Yeast study provides insight into longstanding evolutionary debate

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Over the past two decades, researchers have shown that the biological traits of species and individual cells can be shaped by the environment and inherited even without genetic mutations, a finding that contradicts one of the classic interpretations of Darwinian theory.

But exactly how these epigenetic, or non-genetic, traits are inherited is unclear.

Now, in a study published Oct. 27 in the journal Cell Reports, Yale scientists show how epigenetic mechanisms contribute in real time to the evolution of a gene network in yeast. Specifically, across multiple generations, yeast cells have been shown to transmit the changes in gene activity induced by the researchers.

The finding helps shed light on a long-standing question in evolutionary biology; scientists have long wondered if organisms can pass on traits acquired over a lifetime.

Should genetic mutations be the sole facilitator of gene network evolution or can epigenetic mechanisms also lead to stable and heritable gene expression states maintained generation after generation? asked Yale’s Murat Acar, associate professor of molecular, cellular, and developmental biology, Yale Systems Biology Institute faculty member, and senior author of the paper.

For much of the last half of the 20th century, students of biology learned that mutations in genes that helped species adapt to the environment were passed down from generation to generation, ultimately resulting in tremendous diversity in the life. However, this theory had a problem: advantageous mutations are rare, and it would take several generations for the physiological changes caused by the mutation to take hold in a population of a given species.

Scientists of the last century discovered that certain regions of DNA do not code for genes but regulate gene activity in the face of environmental changes. The concept of transmitting stable gene expression states to offspring resurrected the once largely discredited theories of 18th-century French scientist Jean-Baptiste Lamarck, who first proposed the inheritance of traits acquired during a life.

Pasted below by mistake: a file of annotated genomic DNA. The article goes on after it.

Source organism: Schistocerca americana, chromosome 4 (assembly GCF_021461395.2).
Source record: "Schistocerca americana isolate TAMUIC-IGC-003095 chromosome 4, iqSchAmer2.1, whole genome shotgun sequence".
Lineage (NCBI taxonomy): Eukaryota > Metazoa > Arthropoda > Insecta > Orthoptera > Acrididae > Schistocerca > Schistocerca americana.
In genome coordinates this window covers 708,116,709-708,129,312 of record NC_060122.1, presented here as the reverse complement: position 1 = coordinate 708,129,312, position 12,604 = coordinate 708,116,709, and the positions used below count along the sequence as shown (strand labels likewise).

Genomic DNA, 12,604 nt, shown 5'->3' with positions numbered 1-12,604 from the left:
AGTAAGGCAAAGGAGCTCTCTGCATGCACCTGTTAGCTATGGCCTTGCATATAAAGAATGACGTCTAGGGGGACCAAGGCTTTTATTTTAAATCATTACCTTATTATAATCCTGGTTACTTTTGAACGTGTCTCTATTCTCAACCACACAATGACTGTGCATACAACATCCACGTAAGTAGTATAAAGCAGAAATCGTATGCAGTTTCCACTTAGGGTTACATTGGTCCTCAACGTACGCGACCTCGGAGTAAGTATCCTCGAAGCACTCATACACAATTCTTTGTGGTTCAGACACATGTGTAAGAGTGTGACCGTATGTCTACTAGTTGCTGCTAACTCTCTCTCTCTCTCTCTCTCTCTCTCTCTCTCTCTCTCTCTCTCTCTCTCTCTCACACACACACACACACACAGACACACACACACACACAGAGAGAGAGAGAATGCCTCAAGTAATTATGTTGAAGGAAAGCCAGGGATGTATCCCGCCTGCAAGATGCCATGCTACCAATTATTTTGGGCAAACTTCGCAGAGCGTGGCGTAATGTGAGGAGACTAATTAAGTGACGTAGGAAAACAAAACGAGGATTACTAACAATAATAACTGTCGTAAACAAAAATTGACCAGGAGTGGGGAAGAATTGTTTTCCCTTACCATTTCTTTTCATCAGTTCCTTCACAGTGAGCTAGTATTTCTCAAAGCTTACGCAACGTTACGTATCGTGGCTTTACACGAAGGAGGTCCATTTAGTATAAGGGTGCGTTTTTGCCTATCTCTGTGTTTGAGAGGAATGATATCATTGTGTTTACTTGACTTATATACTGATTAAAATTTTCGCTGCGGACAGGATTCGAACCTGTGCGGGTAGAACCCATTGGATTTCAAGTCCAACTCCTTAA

For the new study, graduate students from the Acar lab and co-first authors Xinyue Luo and Ruijie Song wanted to investigate the role of epigenetic inheritance in the evolution of gene network activity in individual yeast cells. , which reproduce asexually approximately every 100 minutes. As an experimental model, they studied a network of genes known as the galactose utilization network, which regulates the utilization of galactose, a sugar-like molecule, in yeast. Using daily cell sorting, they separated the cells that had the lowest levels of gene expression in the population and grew those cells in the same environment over a period of seven days.

Ultimately, they found that reductions in expression level persisted for several days and generations of reproduction after the 7-day segregation period. Genetic causes alone could not explain the reduced expression; inheritance of epigenetic factors contributed to the observed change, the Yale team found.

Acar said the results show a clear Lamarckian epigenetic contribution to the evolution of the gene network and that the classic Darwinian interpretation of evolution alone cannot explain our observations. “The results support the idea that genetic and epigenetic mechanisms must be combined in a ‘grand unified theory of evolution,'” he said.

Other authors include Mark Hochstrasser, Eugene Higgins Professor of Molecular Biophysics and Biochemistry and Professor of Molecular, Cellular and Developmental Biology, and postdoctoral associates David Moreno and Hong-Yeoul Ryu.

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